After a couple of years using Wordpress, I have found that constantly upgrading, broken plugins, managing a database, backups, and security certificates have brought me back to Github.
When I first started the blogging journey, I wanted a text editor which I could use to create my posts. Over the years, I have found myself using Markdown at first for my Github projects, and finally for all of my work. This includes taking all my notes using Markdown.
I decided to come back and take a look at GitHub, and reconsider my previous position of it not being the right fit for me. Today, I think it is a perfect fit. The platform has been enhanced, and a number of great templates have been created to make using it a lot easier. That said, a number of the templates are not non-technical user friendly. I have had some challenges getting the blog back off the ground using Github, but I think that the final results will be worth it.
Over the next few weeks, I will begin the slow process of migrating the old blog pages over to Github, and adding new content. As I begin this journey, I will tell you how I did it.
If you are not comfortable in Markdown then using Github pages are not for you. You have to decide if you want to learn it, and use it. Otherwise the risk is that you will not blog which is the opposite of your objective.
If you have a blog already, then you need to decide if you want to do the work to migrate it. This could be an enormous undertaking if you have been doing it for years. It also could be something that you may not want to do. I have another blog Java Evangelist John Yeary which is quite large. I wrote it on Blogger, and decided that I did not want to move it. It was established, and profitible. I did decide years ago that I wanted to move it from a propietary platform and make it more “my own”. Thus I created a blog simply called John Yeary. That is the blog we are going to be migrating.
The first step in getting started in creating, or migrating a blog is to find a good template to use. You can go all-in on creating your own using, but even jekyll uses a basic template called minima when you create a simple site using the tutorial.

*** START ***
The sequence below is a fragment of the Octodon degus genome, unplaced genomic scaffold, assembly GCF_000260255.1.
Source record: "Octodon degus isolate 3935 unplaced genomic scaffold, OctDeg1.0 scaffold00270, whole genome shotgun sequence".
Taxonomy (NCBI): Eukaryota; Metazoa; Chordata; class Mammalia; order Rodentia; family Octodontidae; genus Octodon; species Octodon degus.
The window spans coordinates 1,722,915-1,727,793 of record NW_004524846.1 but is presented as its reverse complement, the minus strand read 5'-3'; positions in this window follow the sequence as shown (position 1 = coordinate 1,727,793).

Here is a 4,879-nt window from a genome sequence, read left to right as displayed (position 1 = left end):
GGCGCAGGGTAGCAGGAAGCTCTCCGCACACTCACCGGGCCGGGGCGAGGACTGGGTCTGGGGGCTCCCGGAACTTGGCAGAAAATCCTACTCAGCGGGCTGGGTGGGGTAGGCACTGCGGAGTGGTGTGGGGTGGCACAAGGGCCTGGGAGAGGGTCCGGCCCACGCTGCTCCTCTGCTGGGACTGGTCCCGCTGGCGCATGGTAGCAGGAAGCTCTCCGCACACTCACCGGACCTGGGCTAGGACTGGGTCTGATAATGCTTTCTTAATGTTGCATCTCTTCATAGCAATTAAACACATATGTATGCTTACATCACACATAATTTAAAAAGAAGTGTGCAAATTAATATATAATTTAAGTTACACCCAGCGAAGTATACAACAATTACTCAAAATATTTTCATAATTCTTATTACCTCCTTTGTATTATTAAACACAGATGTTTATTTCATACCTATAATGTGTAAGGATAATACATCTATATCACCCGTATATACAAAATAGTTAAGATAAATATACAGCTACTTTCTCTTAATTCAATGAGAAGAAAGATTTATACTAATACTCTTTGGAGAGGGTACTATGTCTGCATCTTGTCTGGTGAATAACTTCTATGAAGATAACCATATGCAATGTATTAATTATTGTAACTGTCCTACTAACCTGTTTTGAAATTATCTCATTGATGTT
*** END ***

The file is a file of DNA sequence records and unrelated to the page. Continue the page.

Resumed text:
The nice thing about choosing to use an open source template is that you are free to modify it to match your needs. This was not insurmountable in Wordpress, but much more challenging. I was also in fear of the template being upgraded that would make me have to figure out what changed, and if anything was broken. Since we are using a source control system (git) and we can control our own destiny with regards to upgrades, then the worries about template changes from Wordpress are no longer an issue.
Next, I would make sure that you understand what the templates do and how they are configured. The Jekyll Quickstart is very good. It will give you a great foundation on how Jekyll generates the pages, and displays them.
In my case I chose to use Jasper for my templates. This template uses plugins to generate additional functionality on the pages, as a result it can not be used directly for generating my pages from Github. In this case, I am using Travis CI to build the the pages and push the changes from a development branch to the
master branch since this is the branch which is used to deploy the pages. In my case it is only merging the
Migrating Existing Pages
There are a number of mechanisms to import existing blog formats into Jekyll. They can be found on the Jekyll Import Documentation. I am migrating from Wordpress so I tried a couple of different mechanisms. Although, it mentions the Wordpress.com importers for use with the online site, I found them to be useful on the self-hosted variety I was using. The best one after trying them all was Exitwp.
I found that not just one tool worked for me, and I am going to have to use multiple results and merge them to get the pages migrated.